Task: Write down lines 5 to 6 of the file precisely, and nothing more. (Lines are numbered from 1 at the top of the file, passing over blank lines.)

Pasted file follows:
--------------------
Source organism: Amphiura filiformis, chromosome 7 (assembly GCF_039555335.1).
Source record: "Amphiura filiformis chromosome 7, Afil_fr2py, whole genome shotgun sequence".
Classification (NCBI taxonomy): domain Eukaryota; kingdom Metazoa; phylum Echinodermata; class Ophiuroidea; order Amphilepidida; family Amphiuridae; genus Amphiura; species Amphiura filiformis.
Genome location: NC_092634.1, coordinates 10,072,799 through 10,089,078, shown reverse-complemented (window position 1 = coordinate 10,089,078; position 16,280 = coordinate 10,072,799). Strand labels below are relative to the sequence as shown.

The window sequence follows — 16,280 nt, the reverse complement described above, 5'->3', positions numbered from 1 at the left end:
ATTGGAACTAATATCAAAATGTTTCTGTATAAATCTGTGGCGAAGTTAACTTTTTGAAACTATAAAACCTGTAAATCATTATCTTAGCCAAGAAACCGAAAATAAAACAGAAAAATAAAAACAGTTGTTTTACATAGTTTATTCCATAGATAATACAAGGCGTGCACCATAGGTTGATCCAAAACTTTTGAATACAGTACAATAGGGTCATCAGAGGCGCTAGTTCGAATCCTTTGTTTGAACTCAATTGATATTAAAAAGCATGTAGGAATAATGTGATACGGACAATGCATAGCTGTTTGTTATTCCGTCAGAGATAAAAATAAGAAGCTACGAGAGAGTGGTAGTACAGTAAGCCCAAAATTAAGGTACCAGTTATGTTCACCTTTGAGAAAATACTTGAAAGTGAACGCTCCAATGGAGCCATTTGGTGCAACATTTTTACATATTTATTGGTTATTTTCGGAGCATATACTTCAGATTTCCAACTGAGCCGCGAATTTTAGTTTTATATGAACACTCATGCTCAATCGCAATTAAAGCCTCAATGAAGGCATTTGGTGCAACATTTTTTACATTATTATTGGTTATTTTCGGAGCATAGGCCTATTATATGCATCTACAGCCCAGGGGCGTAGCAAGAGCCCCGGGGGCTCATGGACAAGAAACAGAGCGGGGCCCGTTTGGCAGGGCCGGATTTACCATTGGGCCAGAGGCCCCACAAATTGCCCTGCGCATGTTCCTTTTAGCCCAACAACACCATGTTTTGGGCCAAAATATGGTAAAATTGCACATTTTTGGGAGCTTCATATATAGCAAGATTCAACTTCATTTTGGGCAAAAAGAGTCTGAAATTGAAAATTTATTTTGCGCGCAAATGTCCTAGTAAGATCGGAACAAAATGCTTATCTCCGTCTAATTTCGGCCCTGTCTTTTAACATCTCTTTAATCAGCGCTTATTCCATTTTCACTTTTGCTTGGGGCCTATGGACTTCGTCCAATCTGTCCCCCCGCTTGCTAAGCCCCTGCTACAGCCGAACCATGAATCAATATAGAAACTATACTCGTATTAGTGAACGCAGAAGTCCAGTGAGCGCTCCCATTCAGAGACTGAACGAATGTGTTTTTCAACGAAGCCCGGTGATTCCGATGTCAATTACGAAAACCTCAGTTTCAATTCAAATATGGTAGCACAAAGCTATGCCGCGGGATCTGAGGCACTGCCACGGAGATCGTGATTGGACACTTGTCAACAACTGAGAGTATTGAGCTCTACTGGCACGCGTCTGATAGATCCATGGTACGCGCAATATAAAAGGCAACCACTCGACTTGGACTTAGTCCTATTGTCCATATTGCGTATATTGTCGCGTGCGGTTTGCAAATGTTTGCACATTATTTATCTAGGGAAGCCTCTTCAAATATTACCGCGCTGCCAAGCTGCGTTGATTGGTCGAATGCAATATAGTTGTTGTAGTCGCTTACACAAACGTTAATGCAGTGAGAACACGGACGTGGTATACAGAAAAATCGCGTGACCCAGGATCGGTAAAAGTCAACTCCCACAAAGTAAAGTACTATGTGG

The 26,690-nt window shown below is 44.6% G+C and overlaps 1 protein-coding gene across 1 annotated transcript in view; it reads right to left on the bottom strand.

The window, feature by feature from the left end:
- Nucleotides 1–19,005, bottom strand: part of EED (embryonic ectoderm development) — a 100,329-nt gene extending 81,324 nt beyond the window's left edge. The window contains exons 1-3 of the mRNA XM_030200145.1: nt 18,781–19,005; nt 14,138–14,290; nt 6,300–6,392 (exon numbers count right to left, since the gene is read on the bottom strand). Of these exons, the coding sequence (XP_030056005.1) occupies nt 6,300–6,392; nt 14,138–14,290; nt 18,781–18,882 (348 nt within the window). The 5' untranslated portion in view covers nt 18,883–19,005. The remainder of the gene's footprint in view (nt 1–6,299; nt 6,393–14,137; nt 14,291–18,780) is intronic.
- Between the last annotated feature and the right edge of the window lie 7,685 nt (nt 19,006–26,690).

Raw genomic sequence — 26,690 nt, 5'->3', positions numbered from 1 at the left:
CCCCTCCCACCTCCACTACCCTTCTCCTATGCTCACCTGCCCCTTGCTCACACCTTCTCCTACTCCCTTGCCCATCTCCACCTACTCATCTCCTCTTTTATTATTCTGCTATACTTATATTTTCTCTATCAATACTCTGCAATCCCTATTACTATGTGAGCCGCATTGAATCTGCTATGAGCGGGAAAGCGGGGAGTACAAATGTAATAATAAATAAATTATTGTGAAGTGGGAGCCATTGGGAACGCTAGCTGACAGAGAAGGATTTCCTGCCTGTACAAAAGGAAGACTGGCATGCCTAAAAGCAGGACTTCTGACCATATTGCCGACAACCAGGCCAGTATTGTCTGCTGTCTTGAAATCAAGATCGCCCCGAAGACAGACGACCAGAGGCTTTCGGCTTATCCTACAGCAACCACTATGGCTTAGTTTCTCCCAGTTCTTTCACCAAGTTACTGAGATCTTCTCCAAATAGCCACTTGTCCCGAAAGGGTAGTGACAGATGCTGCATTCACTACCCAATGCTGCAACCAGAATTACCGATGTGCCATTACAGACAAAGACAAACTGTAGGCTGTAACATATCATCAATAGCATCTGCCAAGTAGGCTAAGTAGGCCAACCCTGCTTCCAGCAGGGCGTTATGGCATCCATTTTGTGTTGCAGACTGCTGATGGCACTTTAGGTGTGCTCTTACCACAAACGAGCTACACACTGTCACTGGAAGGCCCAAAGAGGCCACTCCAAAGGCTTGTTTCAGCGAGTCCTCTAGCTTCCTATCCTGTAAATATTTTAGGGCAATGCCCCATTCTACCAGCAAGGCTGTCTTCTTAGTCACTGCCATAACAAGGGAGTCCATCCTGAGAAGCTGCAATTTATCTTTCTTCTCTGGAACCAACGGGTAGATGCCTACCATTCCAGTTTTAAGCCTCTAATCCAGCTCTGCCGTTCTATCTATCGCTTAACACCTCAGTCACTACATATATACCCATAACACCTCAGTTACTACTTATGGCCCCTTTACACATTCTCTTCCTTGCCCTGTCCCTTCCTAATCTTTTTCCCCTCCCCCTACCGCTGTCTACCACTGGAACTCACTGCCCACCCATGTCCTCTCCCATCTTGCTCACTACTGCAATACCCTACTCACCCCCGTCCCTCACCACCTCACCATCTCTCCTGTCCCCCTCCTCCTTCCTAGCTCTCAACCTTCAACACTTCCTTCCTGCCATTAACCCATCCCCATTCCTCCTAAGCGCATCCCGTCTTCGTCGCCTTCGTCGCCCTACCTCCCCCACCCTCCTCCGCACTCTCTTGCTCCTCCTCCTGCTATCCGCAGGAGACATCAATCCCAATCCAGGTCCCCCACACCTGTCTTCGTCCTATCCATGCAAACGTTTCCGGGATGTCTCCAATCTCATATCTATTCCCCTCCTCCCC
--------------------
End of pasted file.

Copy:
The window sequence follows — 16,280 nt, the reverse complement described above, 5'->3', positions numbered from 1 at the left end:
ATTGGAACTAATATCAAAATGTTTCTGTATAAATCTGTGGCGAAGTTAACTTTTTGAAACTATAAAACCTGTAAATCATTATCTTAGCCAAGAAACCGAAAATAAAACAGAAAAATAAAAACAGTTGTTTTACATAGTTTATTCCATAGATAATACAAGGCGTGCACCATAGGTTGATCCAAAACTTTTGAATACAGTACAATAGGGTCATCAGAGGCGCTAGTTCGAATCCTTTGTTTGAACTCAATTGATATTAAAAAGCATGTAGGAATAATGTGATACGGACAATGCATAGCTGTTTGTTATTCCGTCAGAGATAAAAATAAGAAGCTACGAGAGAGTGGTAGTACAGTAAGCCCAAAATTAAGGTACCAGTTATGTTCACCTTTGAGAAAATACTTGAAAGTGAACGCTCCAATGGAGCCATTTGGTGCAACATTTTTACATATTTATTGGTTATTTTCGGAGCATATACTTCAGATTTCCAACTGAGCCGCGAATTTTAGTTTTATATGAACACTCATGCTCAATCGCAATTAAAGCCTCAATGAAGGCATTTGGTGCAACATTTTTTACATTATTATTGGTTATTTTCGGAGCATAGGCCTATTATATGCATCTACAGCCCAGGGGCGTAGCAAGAGCCCCGGGGGCTCATGGACAAGAAACAGAGCGGGGCCCGTTTGGCAGGGCCGGATTTACCATTGGGCCAGAGGCCCCACAAATTGCCCTGCGCATGTTCCTTTTAGCCCAACAACACCATGTTTTGGGCCAAAATATGGTAAAATTGCACATTTTTGGGAGCTTCATATATAGCAAGATTCAACTTCATTTTGGGCAAAAAGAGTCTGAAATTGAAAATTTATTTTGCGCGCAAATGTCCTAGTAAGATCGGAACAAAATGCTTATCTCCGTCTAATTTCGGCCCTGTCTTTTAACATCTCTTTAATCAGCGCTTATTCCATTTTCACTTTTGCTTGGGGCCTATGGACTTCGTCCAATCTGTCCCCCCGCTTGCTAAGCCCCTGCTACAGCCGAACCATGAATCAATATAGAAACTATACTCGTATTAGTGAACGCAGAAGTCCAGTGAGCGCTCCCATTCAGAGACTGAACGAATGTGTTTTTCAACGAAGCCCGGTGATTCCGATGTCAATTACGAAAACCTCAGTTTCAATTCAAATATGGTAGCACAAAGCTATGCCGCGGGATCTGAGGCACTGCCACGGAGATCGTGATTGGACACTTGTCAACAACTGAGAGTATTGAGCTCTACTGGCACGCGTCTGATAGATCCATGGTACGCGCAATATAAAAGGCAACCACTCGACTTGGACTTAGTCCTATTGTCCATATTGCGTATATTGTCGCGTGCGGTTTGCAAATGTTTGCACATTATTTATCTAGGGAAGCCTCTTCAAATATTACCGCGCTGCCAAGCTGCGTTGATTGGTCGAATGCAATATAGTTGTTGTAGTCGCTTACACAAACGTTAATGCAGTGAGAACACGGACGTGGTATACAGAAAAATCGCGTGACCCAGGATCGGTAAAAGTCAACTCCCACAAAGTAAAGTACTATGTGG